I recently got chatting via twitter with James who is starting out in beekeeping. His website, The Surrey Beekeeper is a diary of James’ discovery of bees and beekeeping, but before you head across to the Surrey Beekeeper, here is a taster of how James got into beekeeping, so sit back and enjoy and I promise you won’t get stung!
Beekeeping, beekeeping, beekeeping. What on earth was I thinking? At the ripe age of 31 I decided to become a beekeeper. I originally put it down to an osmosis type effect of being a keen gardener but I later decided it was the fact that my father was a Morris Dancer and I was going through a rebellious phase – trust me nothing can compare to the moment, when you are 13 years old and your mates find out your father’s antics at the weekend. Therefore becoming a beekeeper is actually a pretty “cool” thing to do I suppose (at least until my 18mth son becomes a teenager and I accidentally tell one of his friends my secret – I wonder if that is how my mates found about my own father?)
Having said all of this beekeeping is hitting a crescendo of interest at the moment and this is predominately down to the fact they are having a really hard time. Bee colonies are being wiped out around the world; in fact colonies in the UK are less than half what they were only 20 years ago. Each year there is a new theory but still there is no concrete evidence of what is really happening but there is definitely an issue with little mites which are enjoying the game of piggy backing the young bees and basically sucking their blood and their immune system with it. There is also an issue with pesticides, so much so that the British Beekeeping Association have recently cut all ties with pesticide manufactures. Both of these issues could also be connected but whether separate, or together something is fundamentally wrong and when you consider that over 30% of our food is pollinated by the humble bee you realise how important this issue is. Already the Almond is under threat as there are not enough bees to pollinate the trees so reinforcement hives have to be transported to the west of America each year just to help them out – hand pollinating thousands of acres of almond plantation is simply not an option (incidentally this is already taking place in some areas of China and the staple equipment includes ladders, long sticks with feathers and hundreds if not thousands of volunteers even for the smallest of plot). If I look back, these reasons along with my love of the garden, I know, I know, I am only 31, led me to enquire about beekeeping. So what can you do?
There are many routes that you can follow if you are based in the UK but let me tell you how I went about it as a guide. Firstly I got in contact with the British Beekeepers Association (www.bbka.org.uk) and looked to see if there was anything going on in my area. To my astonishment there was an “association” just up the road, one of nine in Surrey. I was amazed, I thought I was the only silly person to consider becoming a beekeeper. I then made contact and they sent me information about a course which I thought sounded like a fantastic idea. I signed up for the course and was told that it consisted of 10, two hour evening classes. I nearly fell off my chair as I thought you would just get a hive, wait for the bees to fly in and then in a few weeks a little glass jar would neatly appear at my doorstep. In hindsight, those 10 theory (did I mention that I didn’t actually see a bee in this time?) classes were some of the most insightful classes I have had the pleasure of attending. I was hooked and immediately began to read every book about the subject.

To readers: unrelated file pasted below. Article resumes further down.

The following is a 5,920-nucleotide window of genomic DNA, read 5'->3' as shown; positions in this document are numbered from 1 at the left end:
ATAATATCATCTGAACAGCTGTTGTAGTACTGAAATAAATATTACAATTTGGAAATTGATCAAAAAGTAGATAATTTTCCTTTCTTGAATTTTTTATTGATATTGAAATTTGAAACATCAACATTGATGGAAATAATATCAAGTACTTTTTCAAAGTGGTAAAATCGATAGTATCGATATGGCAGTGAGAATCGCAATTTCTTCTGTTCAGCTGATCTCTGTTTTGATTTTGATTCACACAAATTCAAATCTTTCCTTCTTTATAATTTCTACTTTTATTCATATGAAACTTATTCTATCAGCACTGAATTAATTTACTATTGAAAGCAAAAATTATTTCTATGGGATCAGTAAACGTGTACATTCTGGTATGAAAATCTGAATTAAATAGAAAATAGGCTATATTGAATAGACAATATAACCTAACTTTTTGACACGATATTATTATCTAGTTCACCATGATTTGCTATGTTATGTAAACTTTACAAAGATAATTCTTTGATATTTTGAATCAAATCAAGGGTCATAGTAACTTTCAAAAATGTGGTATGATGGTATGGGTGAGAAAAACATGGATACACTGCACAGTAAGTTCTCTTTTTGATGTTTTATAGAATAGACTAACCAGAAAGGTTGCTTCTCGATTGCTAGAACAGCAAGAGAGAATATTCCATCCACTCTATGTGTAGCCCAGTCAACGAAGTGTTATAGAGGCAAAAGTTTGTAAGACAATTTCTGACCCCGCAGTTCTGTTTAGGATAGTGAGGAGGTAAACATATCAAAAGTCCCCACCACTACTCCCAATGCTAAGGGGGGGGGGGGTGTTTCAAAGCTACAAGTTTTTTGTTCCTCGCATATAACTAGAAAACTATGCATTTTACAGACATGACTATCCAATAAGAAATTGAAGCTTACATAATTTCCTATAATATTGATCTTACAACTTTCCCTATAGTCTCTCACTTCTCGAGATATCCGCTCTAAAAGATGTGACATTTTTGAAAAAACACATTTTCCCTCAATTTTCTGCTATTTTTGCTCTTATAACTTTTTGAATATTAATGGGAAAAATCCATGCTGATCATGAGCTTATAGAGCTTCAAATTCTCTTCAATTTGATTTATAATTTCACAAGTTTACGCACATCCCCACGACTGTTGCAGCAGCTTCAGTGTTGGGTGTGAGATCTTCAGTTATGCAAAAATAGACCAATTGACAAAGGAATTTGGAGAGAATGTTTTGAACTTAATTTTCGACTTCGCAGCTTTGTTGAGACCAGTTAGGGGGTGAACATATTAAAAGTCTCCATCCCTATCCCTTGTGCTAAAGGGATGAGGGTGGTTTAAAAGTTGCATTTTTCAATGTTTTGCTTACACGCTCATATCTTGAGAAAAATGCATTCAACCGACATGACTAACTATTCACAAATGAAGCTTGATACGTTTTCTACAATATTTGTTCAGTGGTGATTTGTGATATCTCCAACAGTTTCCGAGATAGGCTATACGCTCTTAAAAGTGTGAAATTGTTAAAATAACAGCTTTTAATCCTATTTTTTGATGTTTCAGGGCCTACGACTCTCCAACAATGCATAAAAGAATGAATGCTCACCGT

It wasn’t until this Spring that I actually got involved in a hive properly and, as part of the membership fee of the said association, I started to attend the practical sessions. Firstly I am glad that I did the theory first as it all started to make a little bit more sense but secondly, for the first few sessions I had to fight the urge to run a mile every time a hive was opened or when a bee would walk over my hand – having been taught to run or practice tennis swings every time a bee was near ever since I was a small child, this was a difficult urge to resist.
I can only say that beekeeping is one of the most exciting whilst pleasant and relaxing things I have done in my relatively short life and I urge anyone to take up the hobby. If not for the shear enjoyment, we do need food on the table and if Einstein is to be believed, should we ever be without the honey bee, we would only have 4 years to live.
I am currently about to pick up my own set of bees from a local beekeeper and I can’t wait to have them in my own hive. Should you want to follow my progress please join me and my diary at www.surreybeekeeper.co.uk
Beekeeping by James from The Surrey Beekeeper.
If you have a farming story, memory or farm visit that you would like to share or a farming issue that you would like to raise, then please send me your story or article and I will happily include it on a guest appearance post.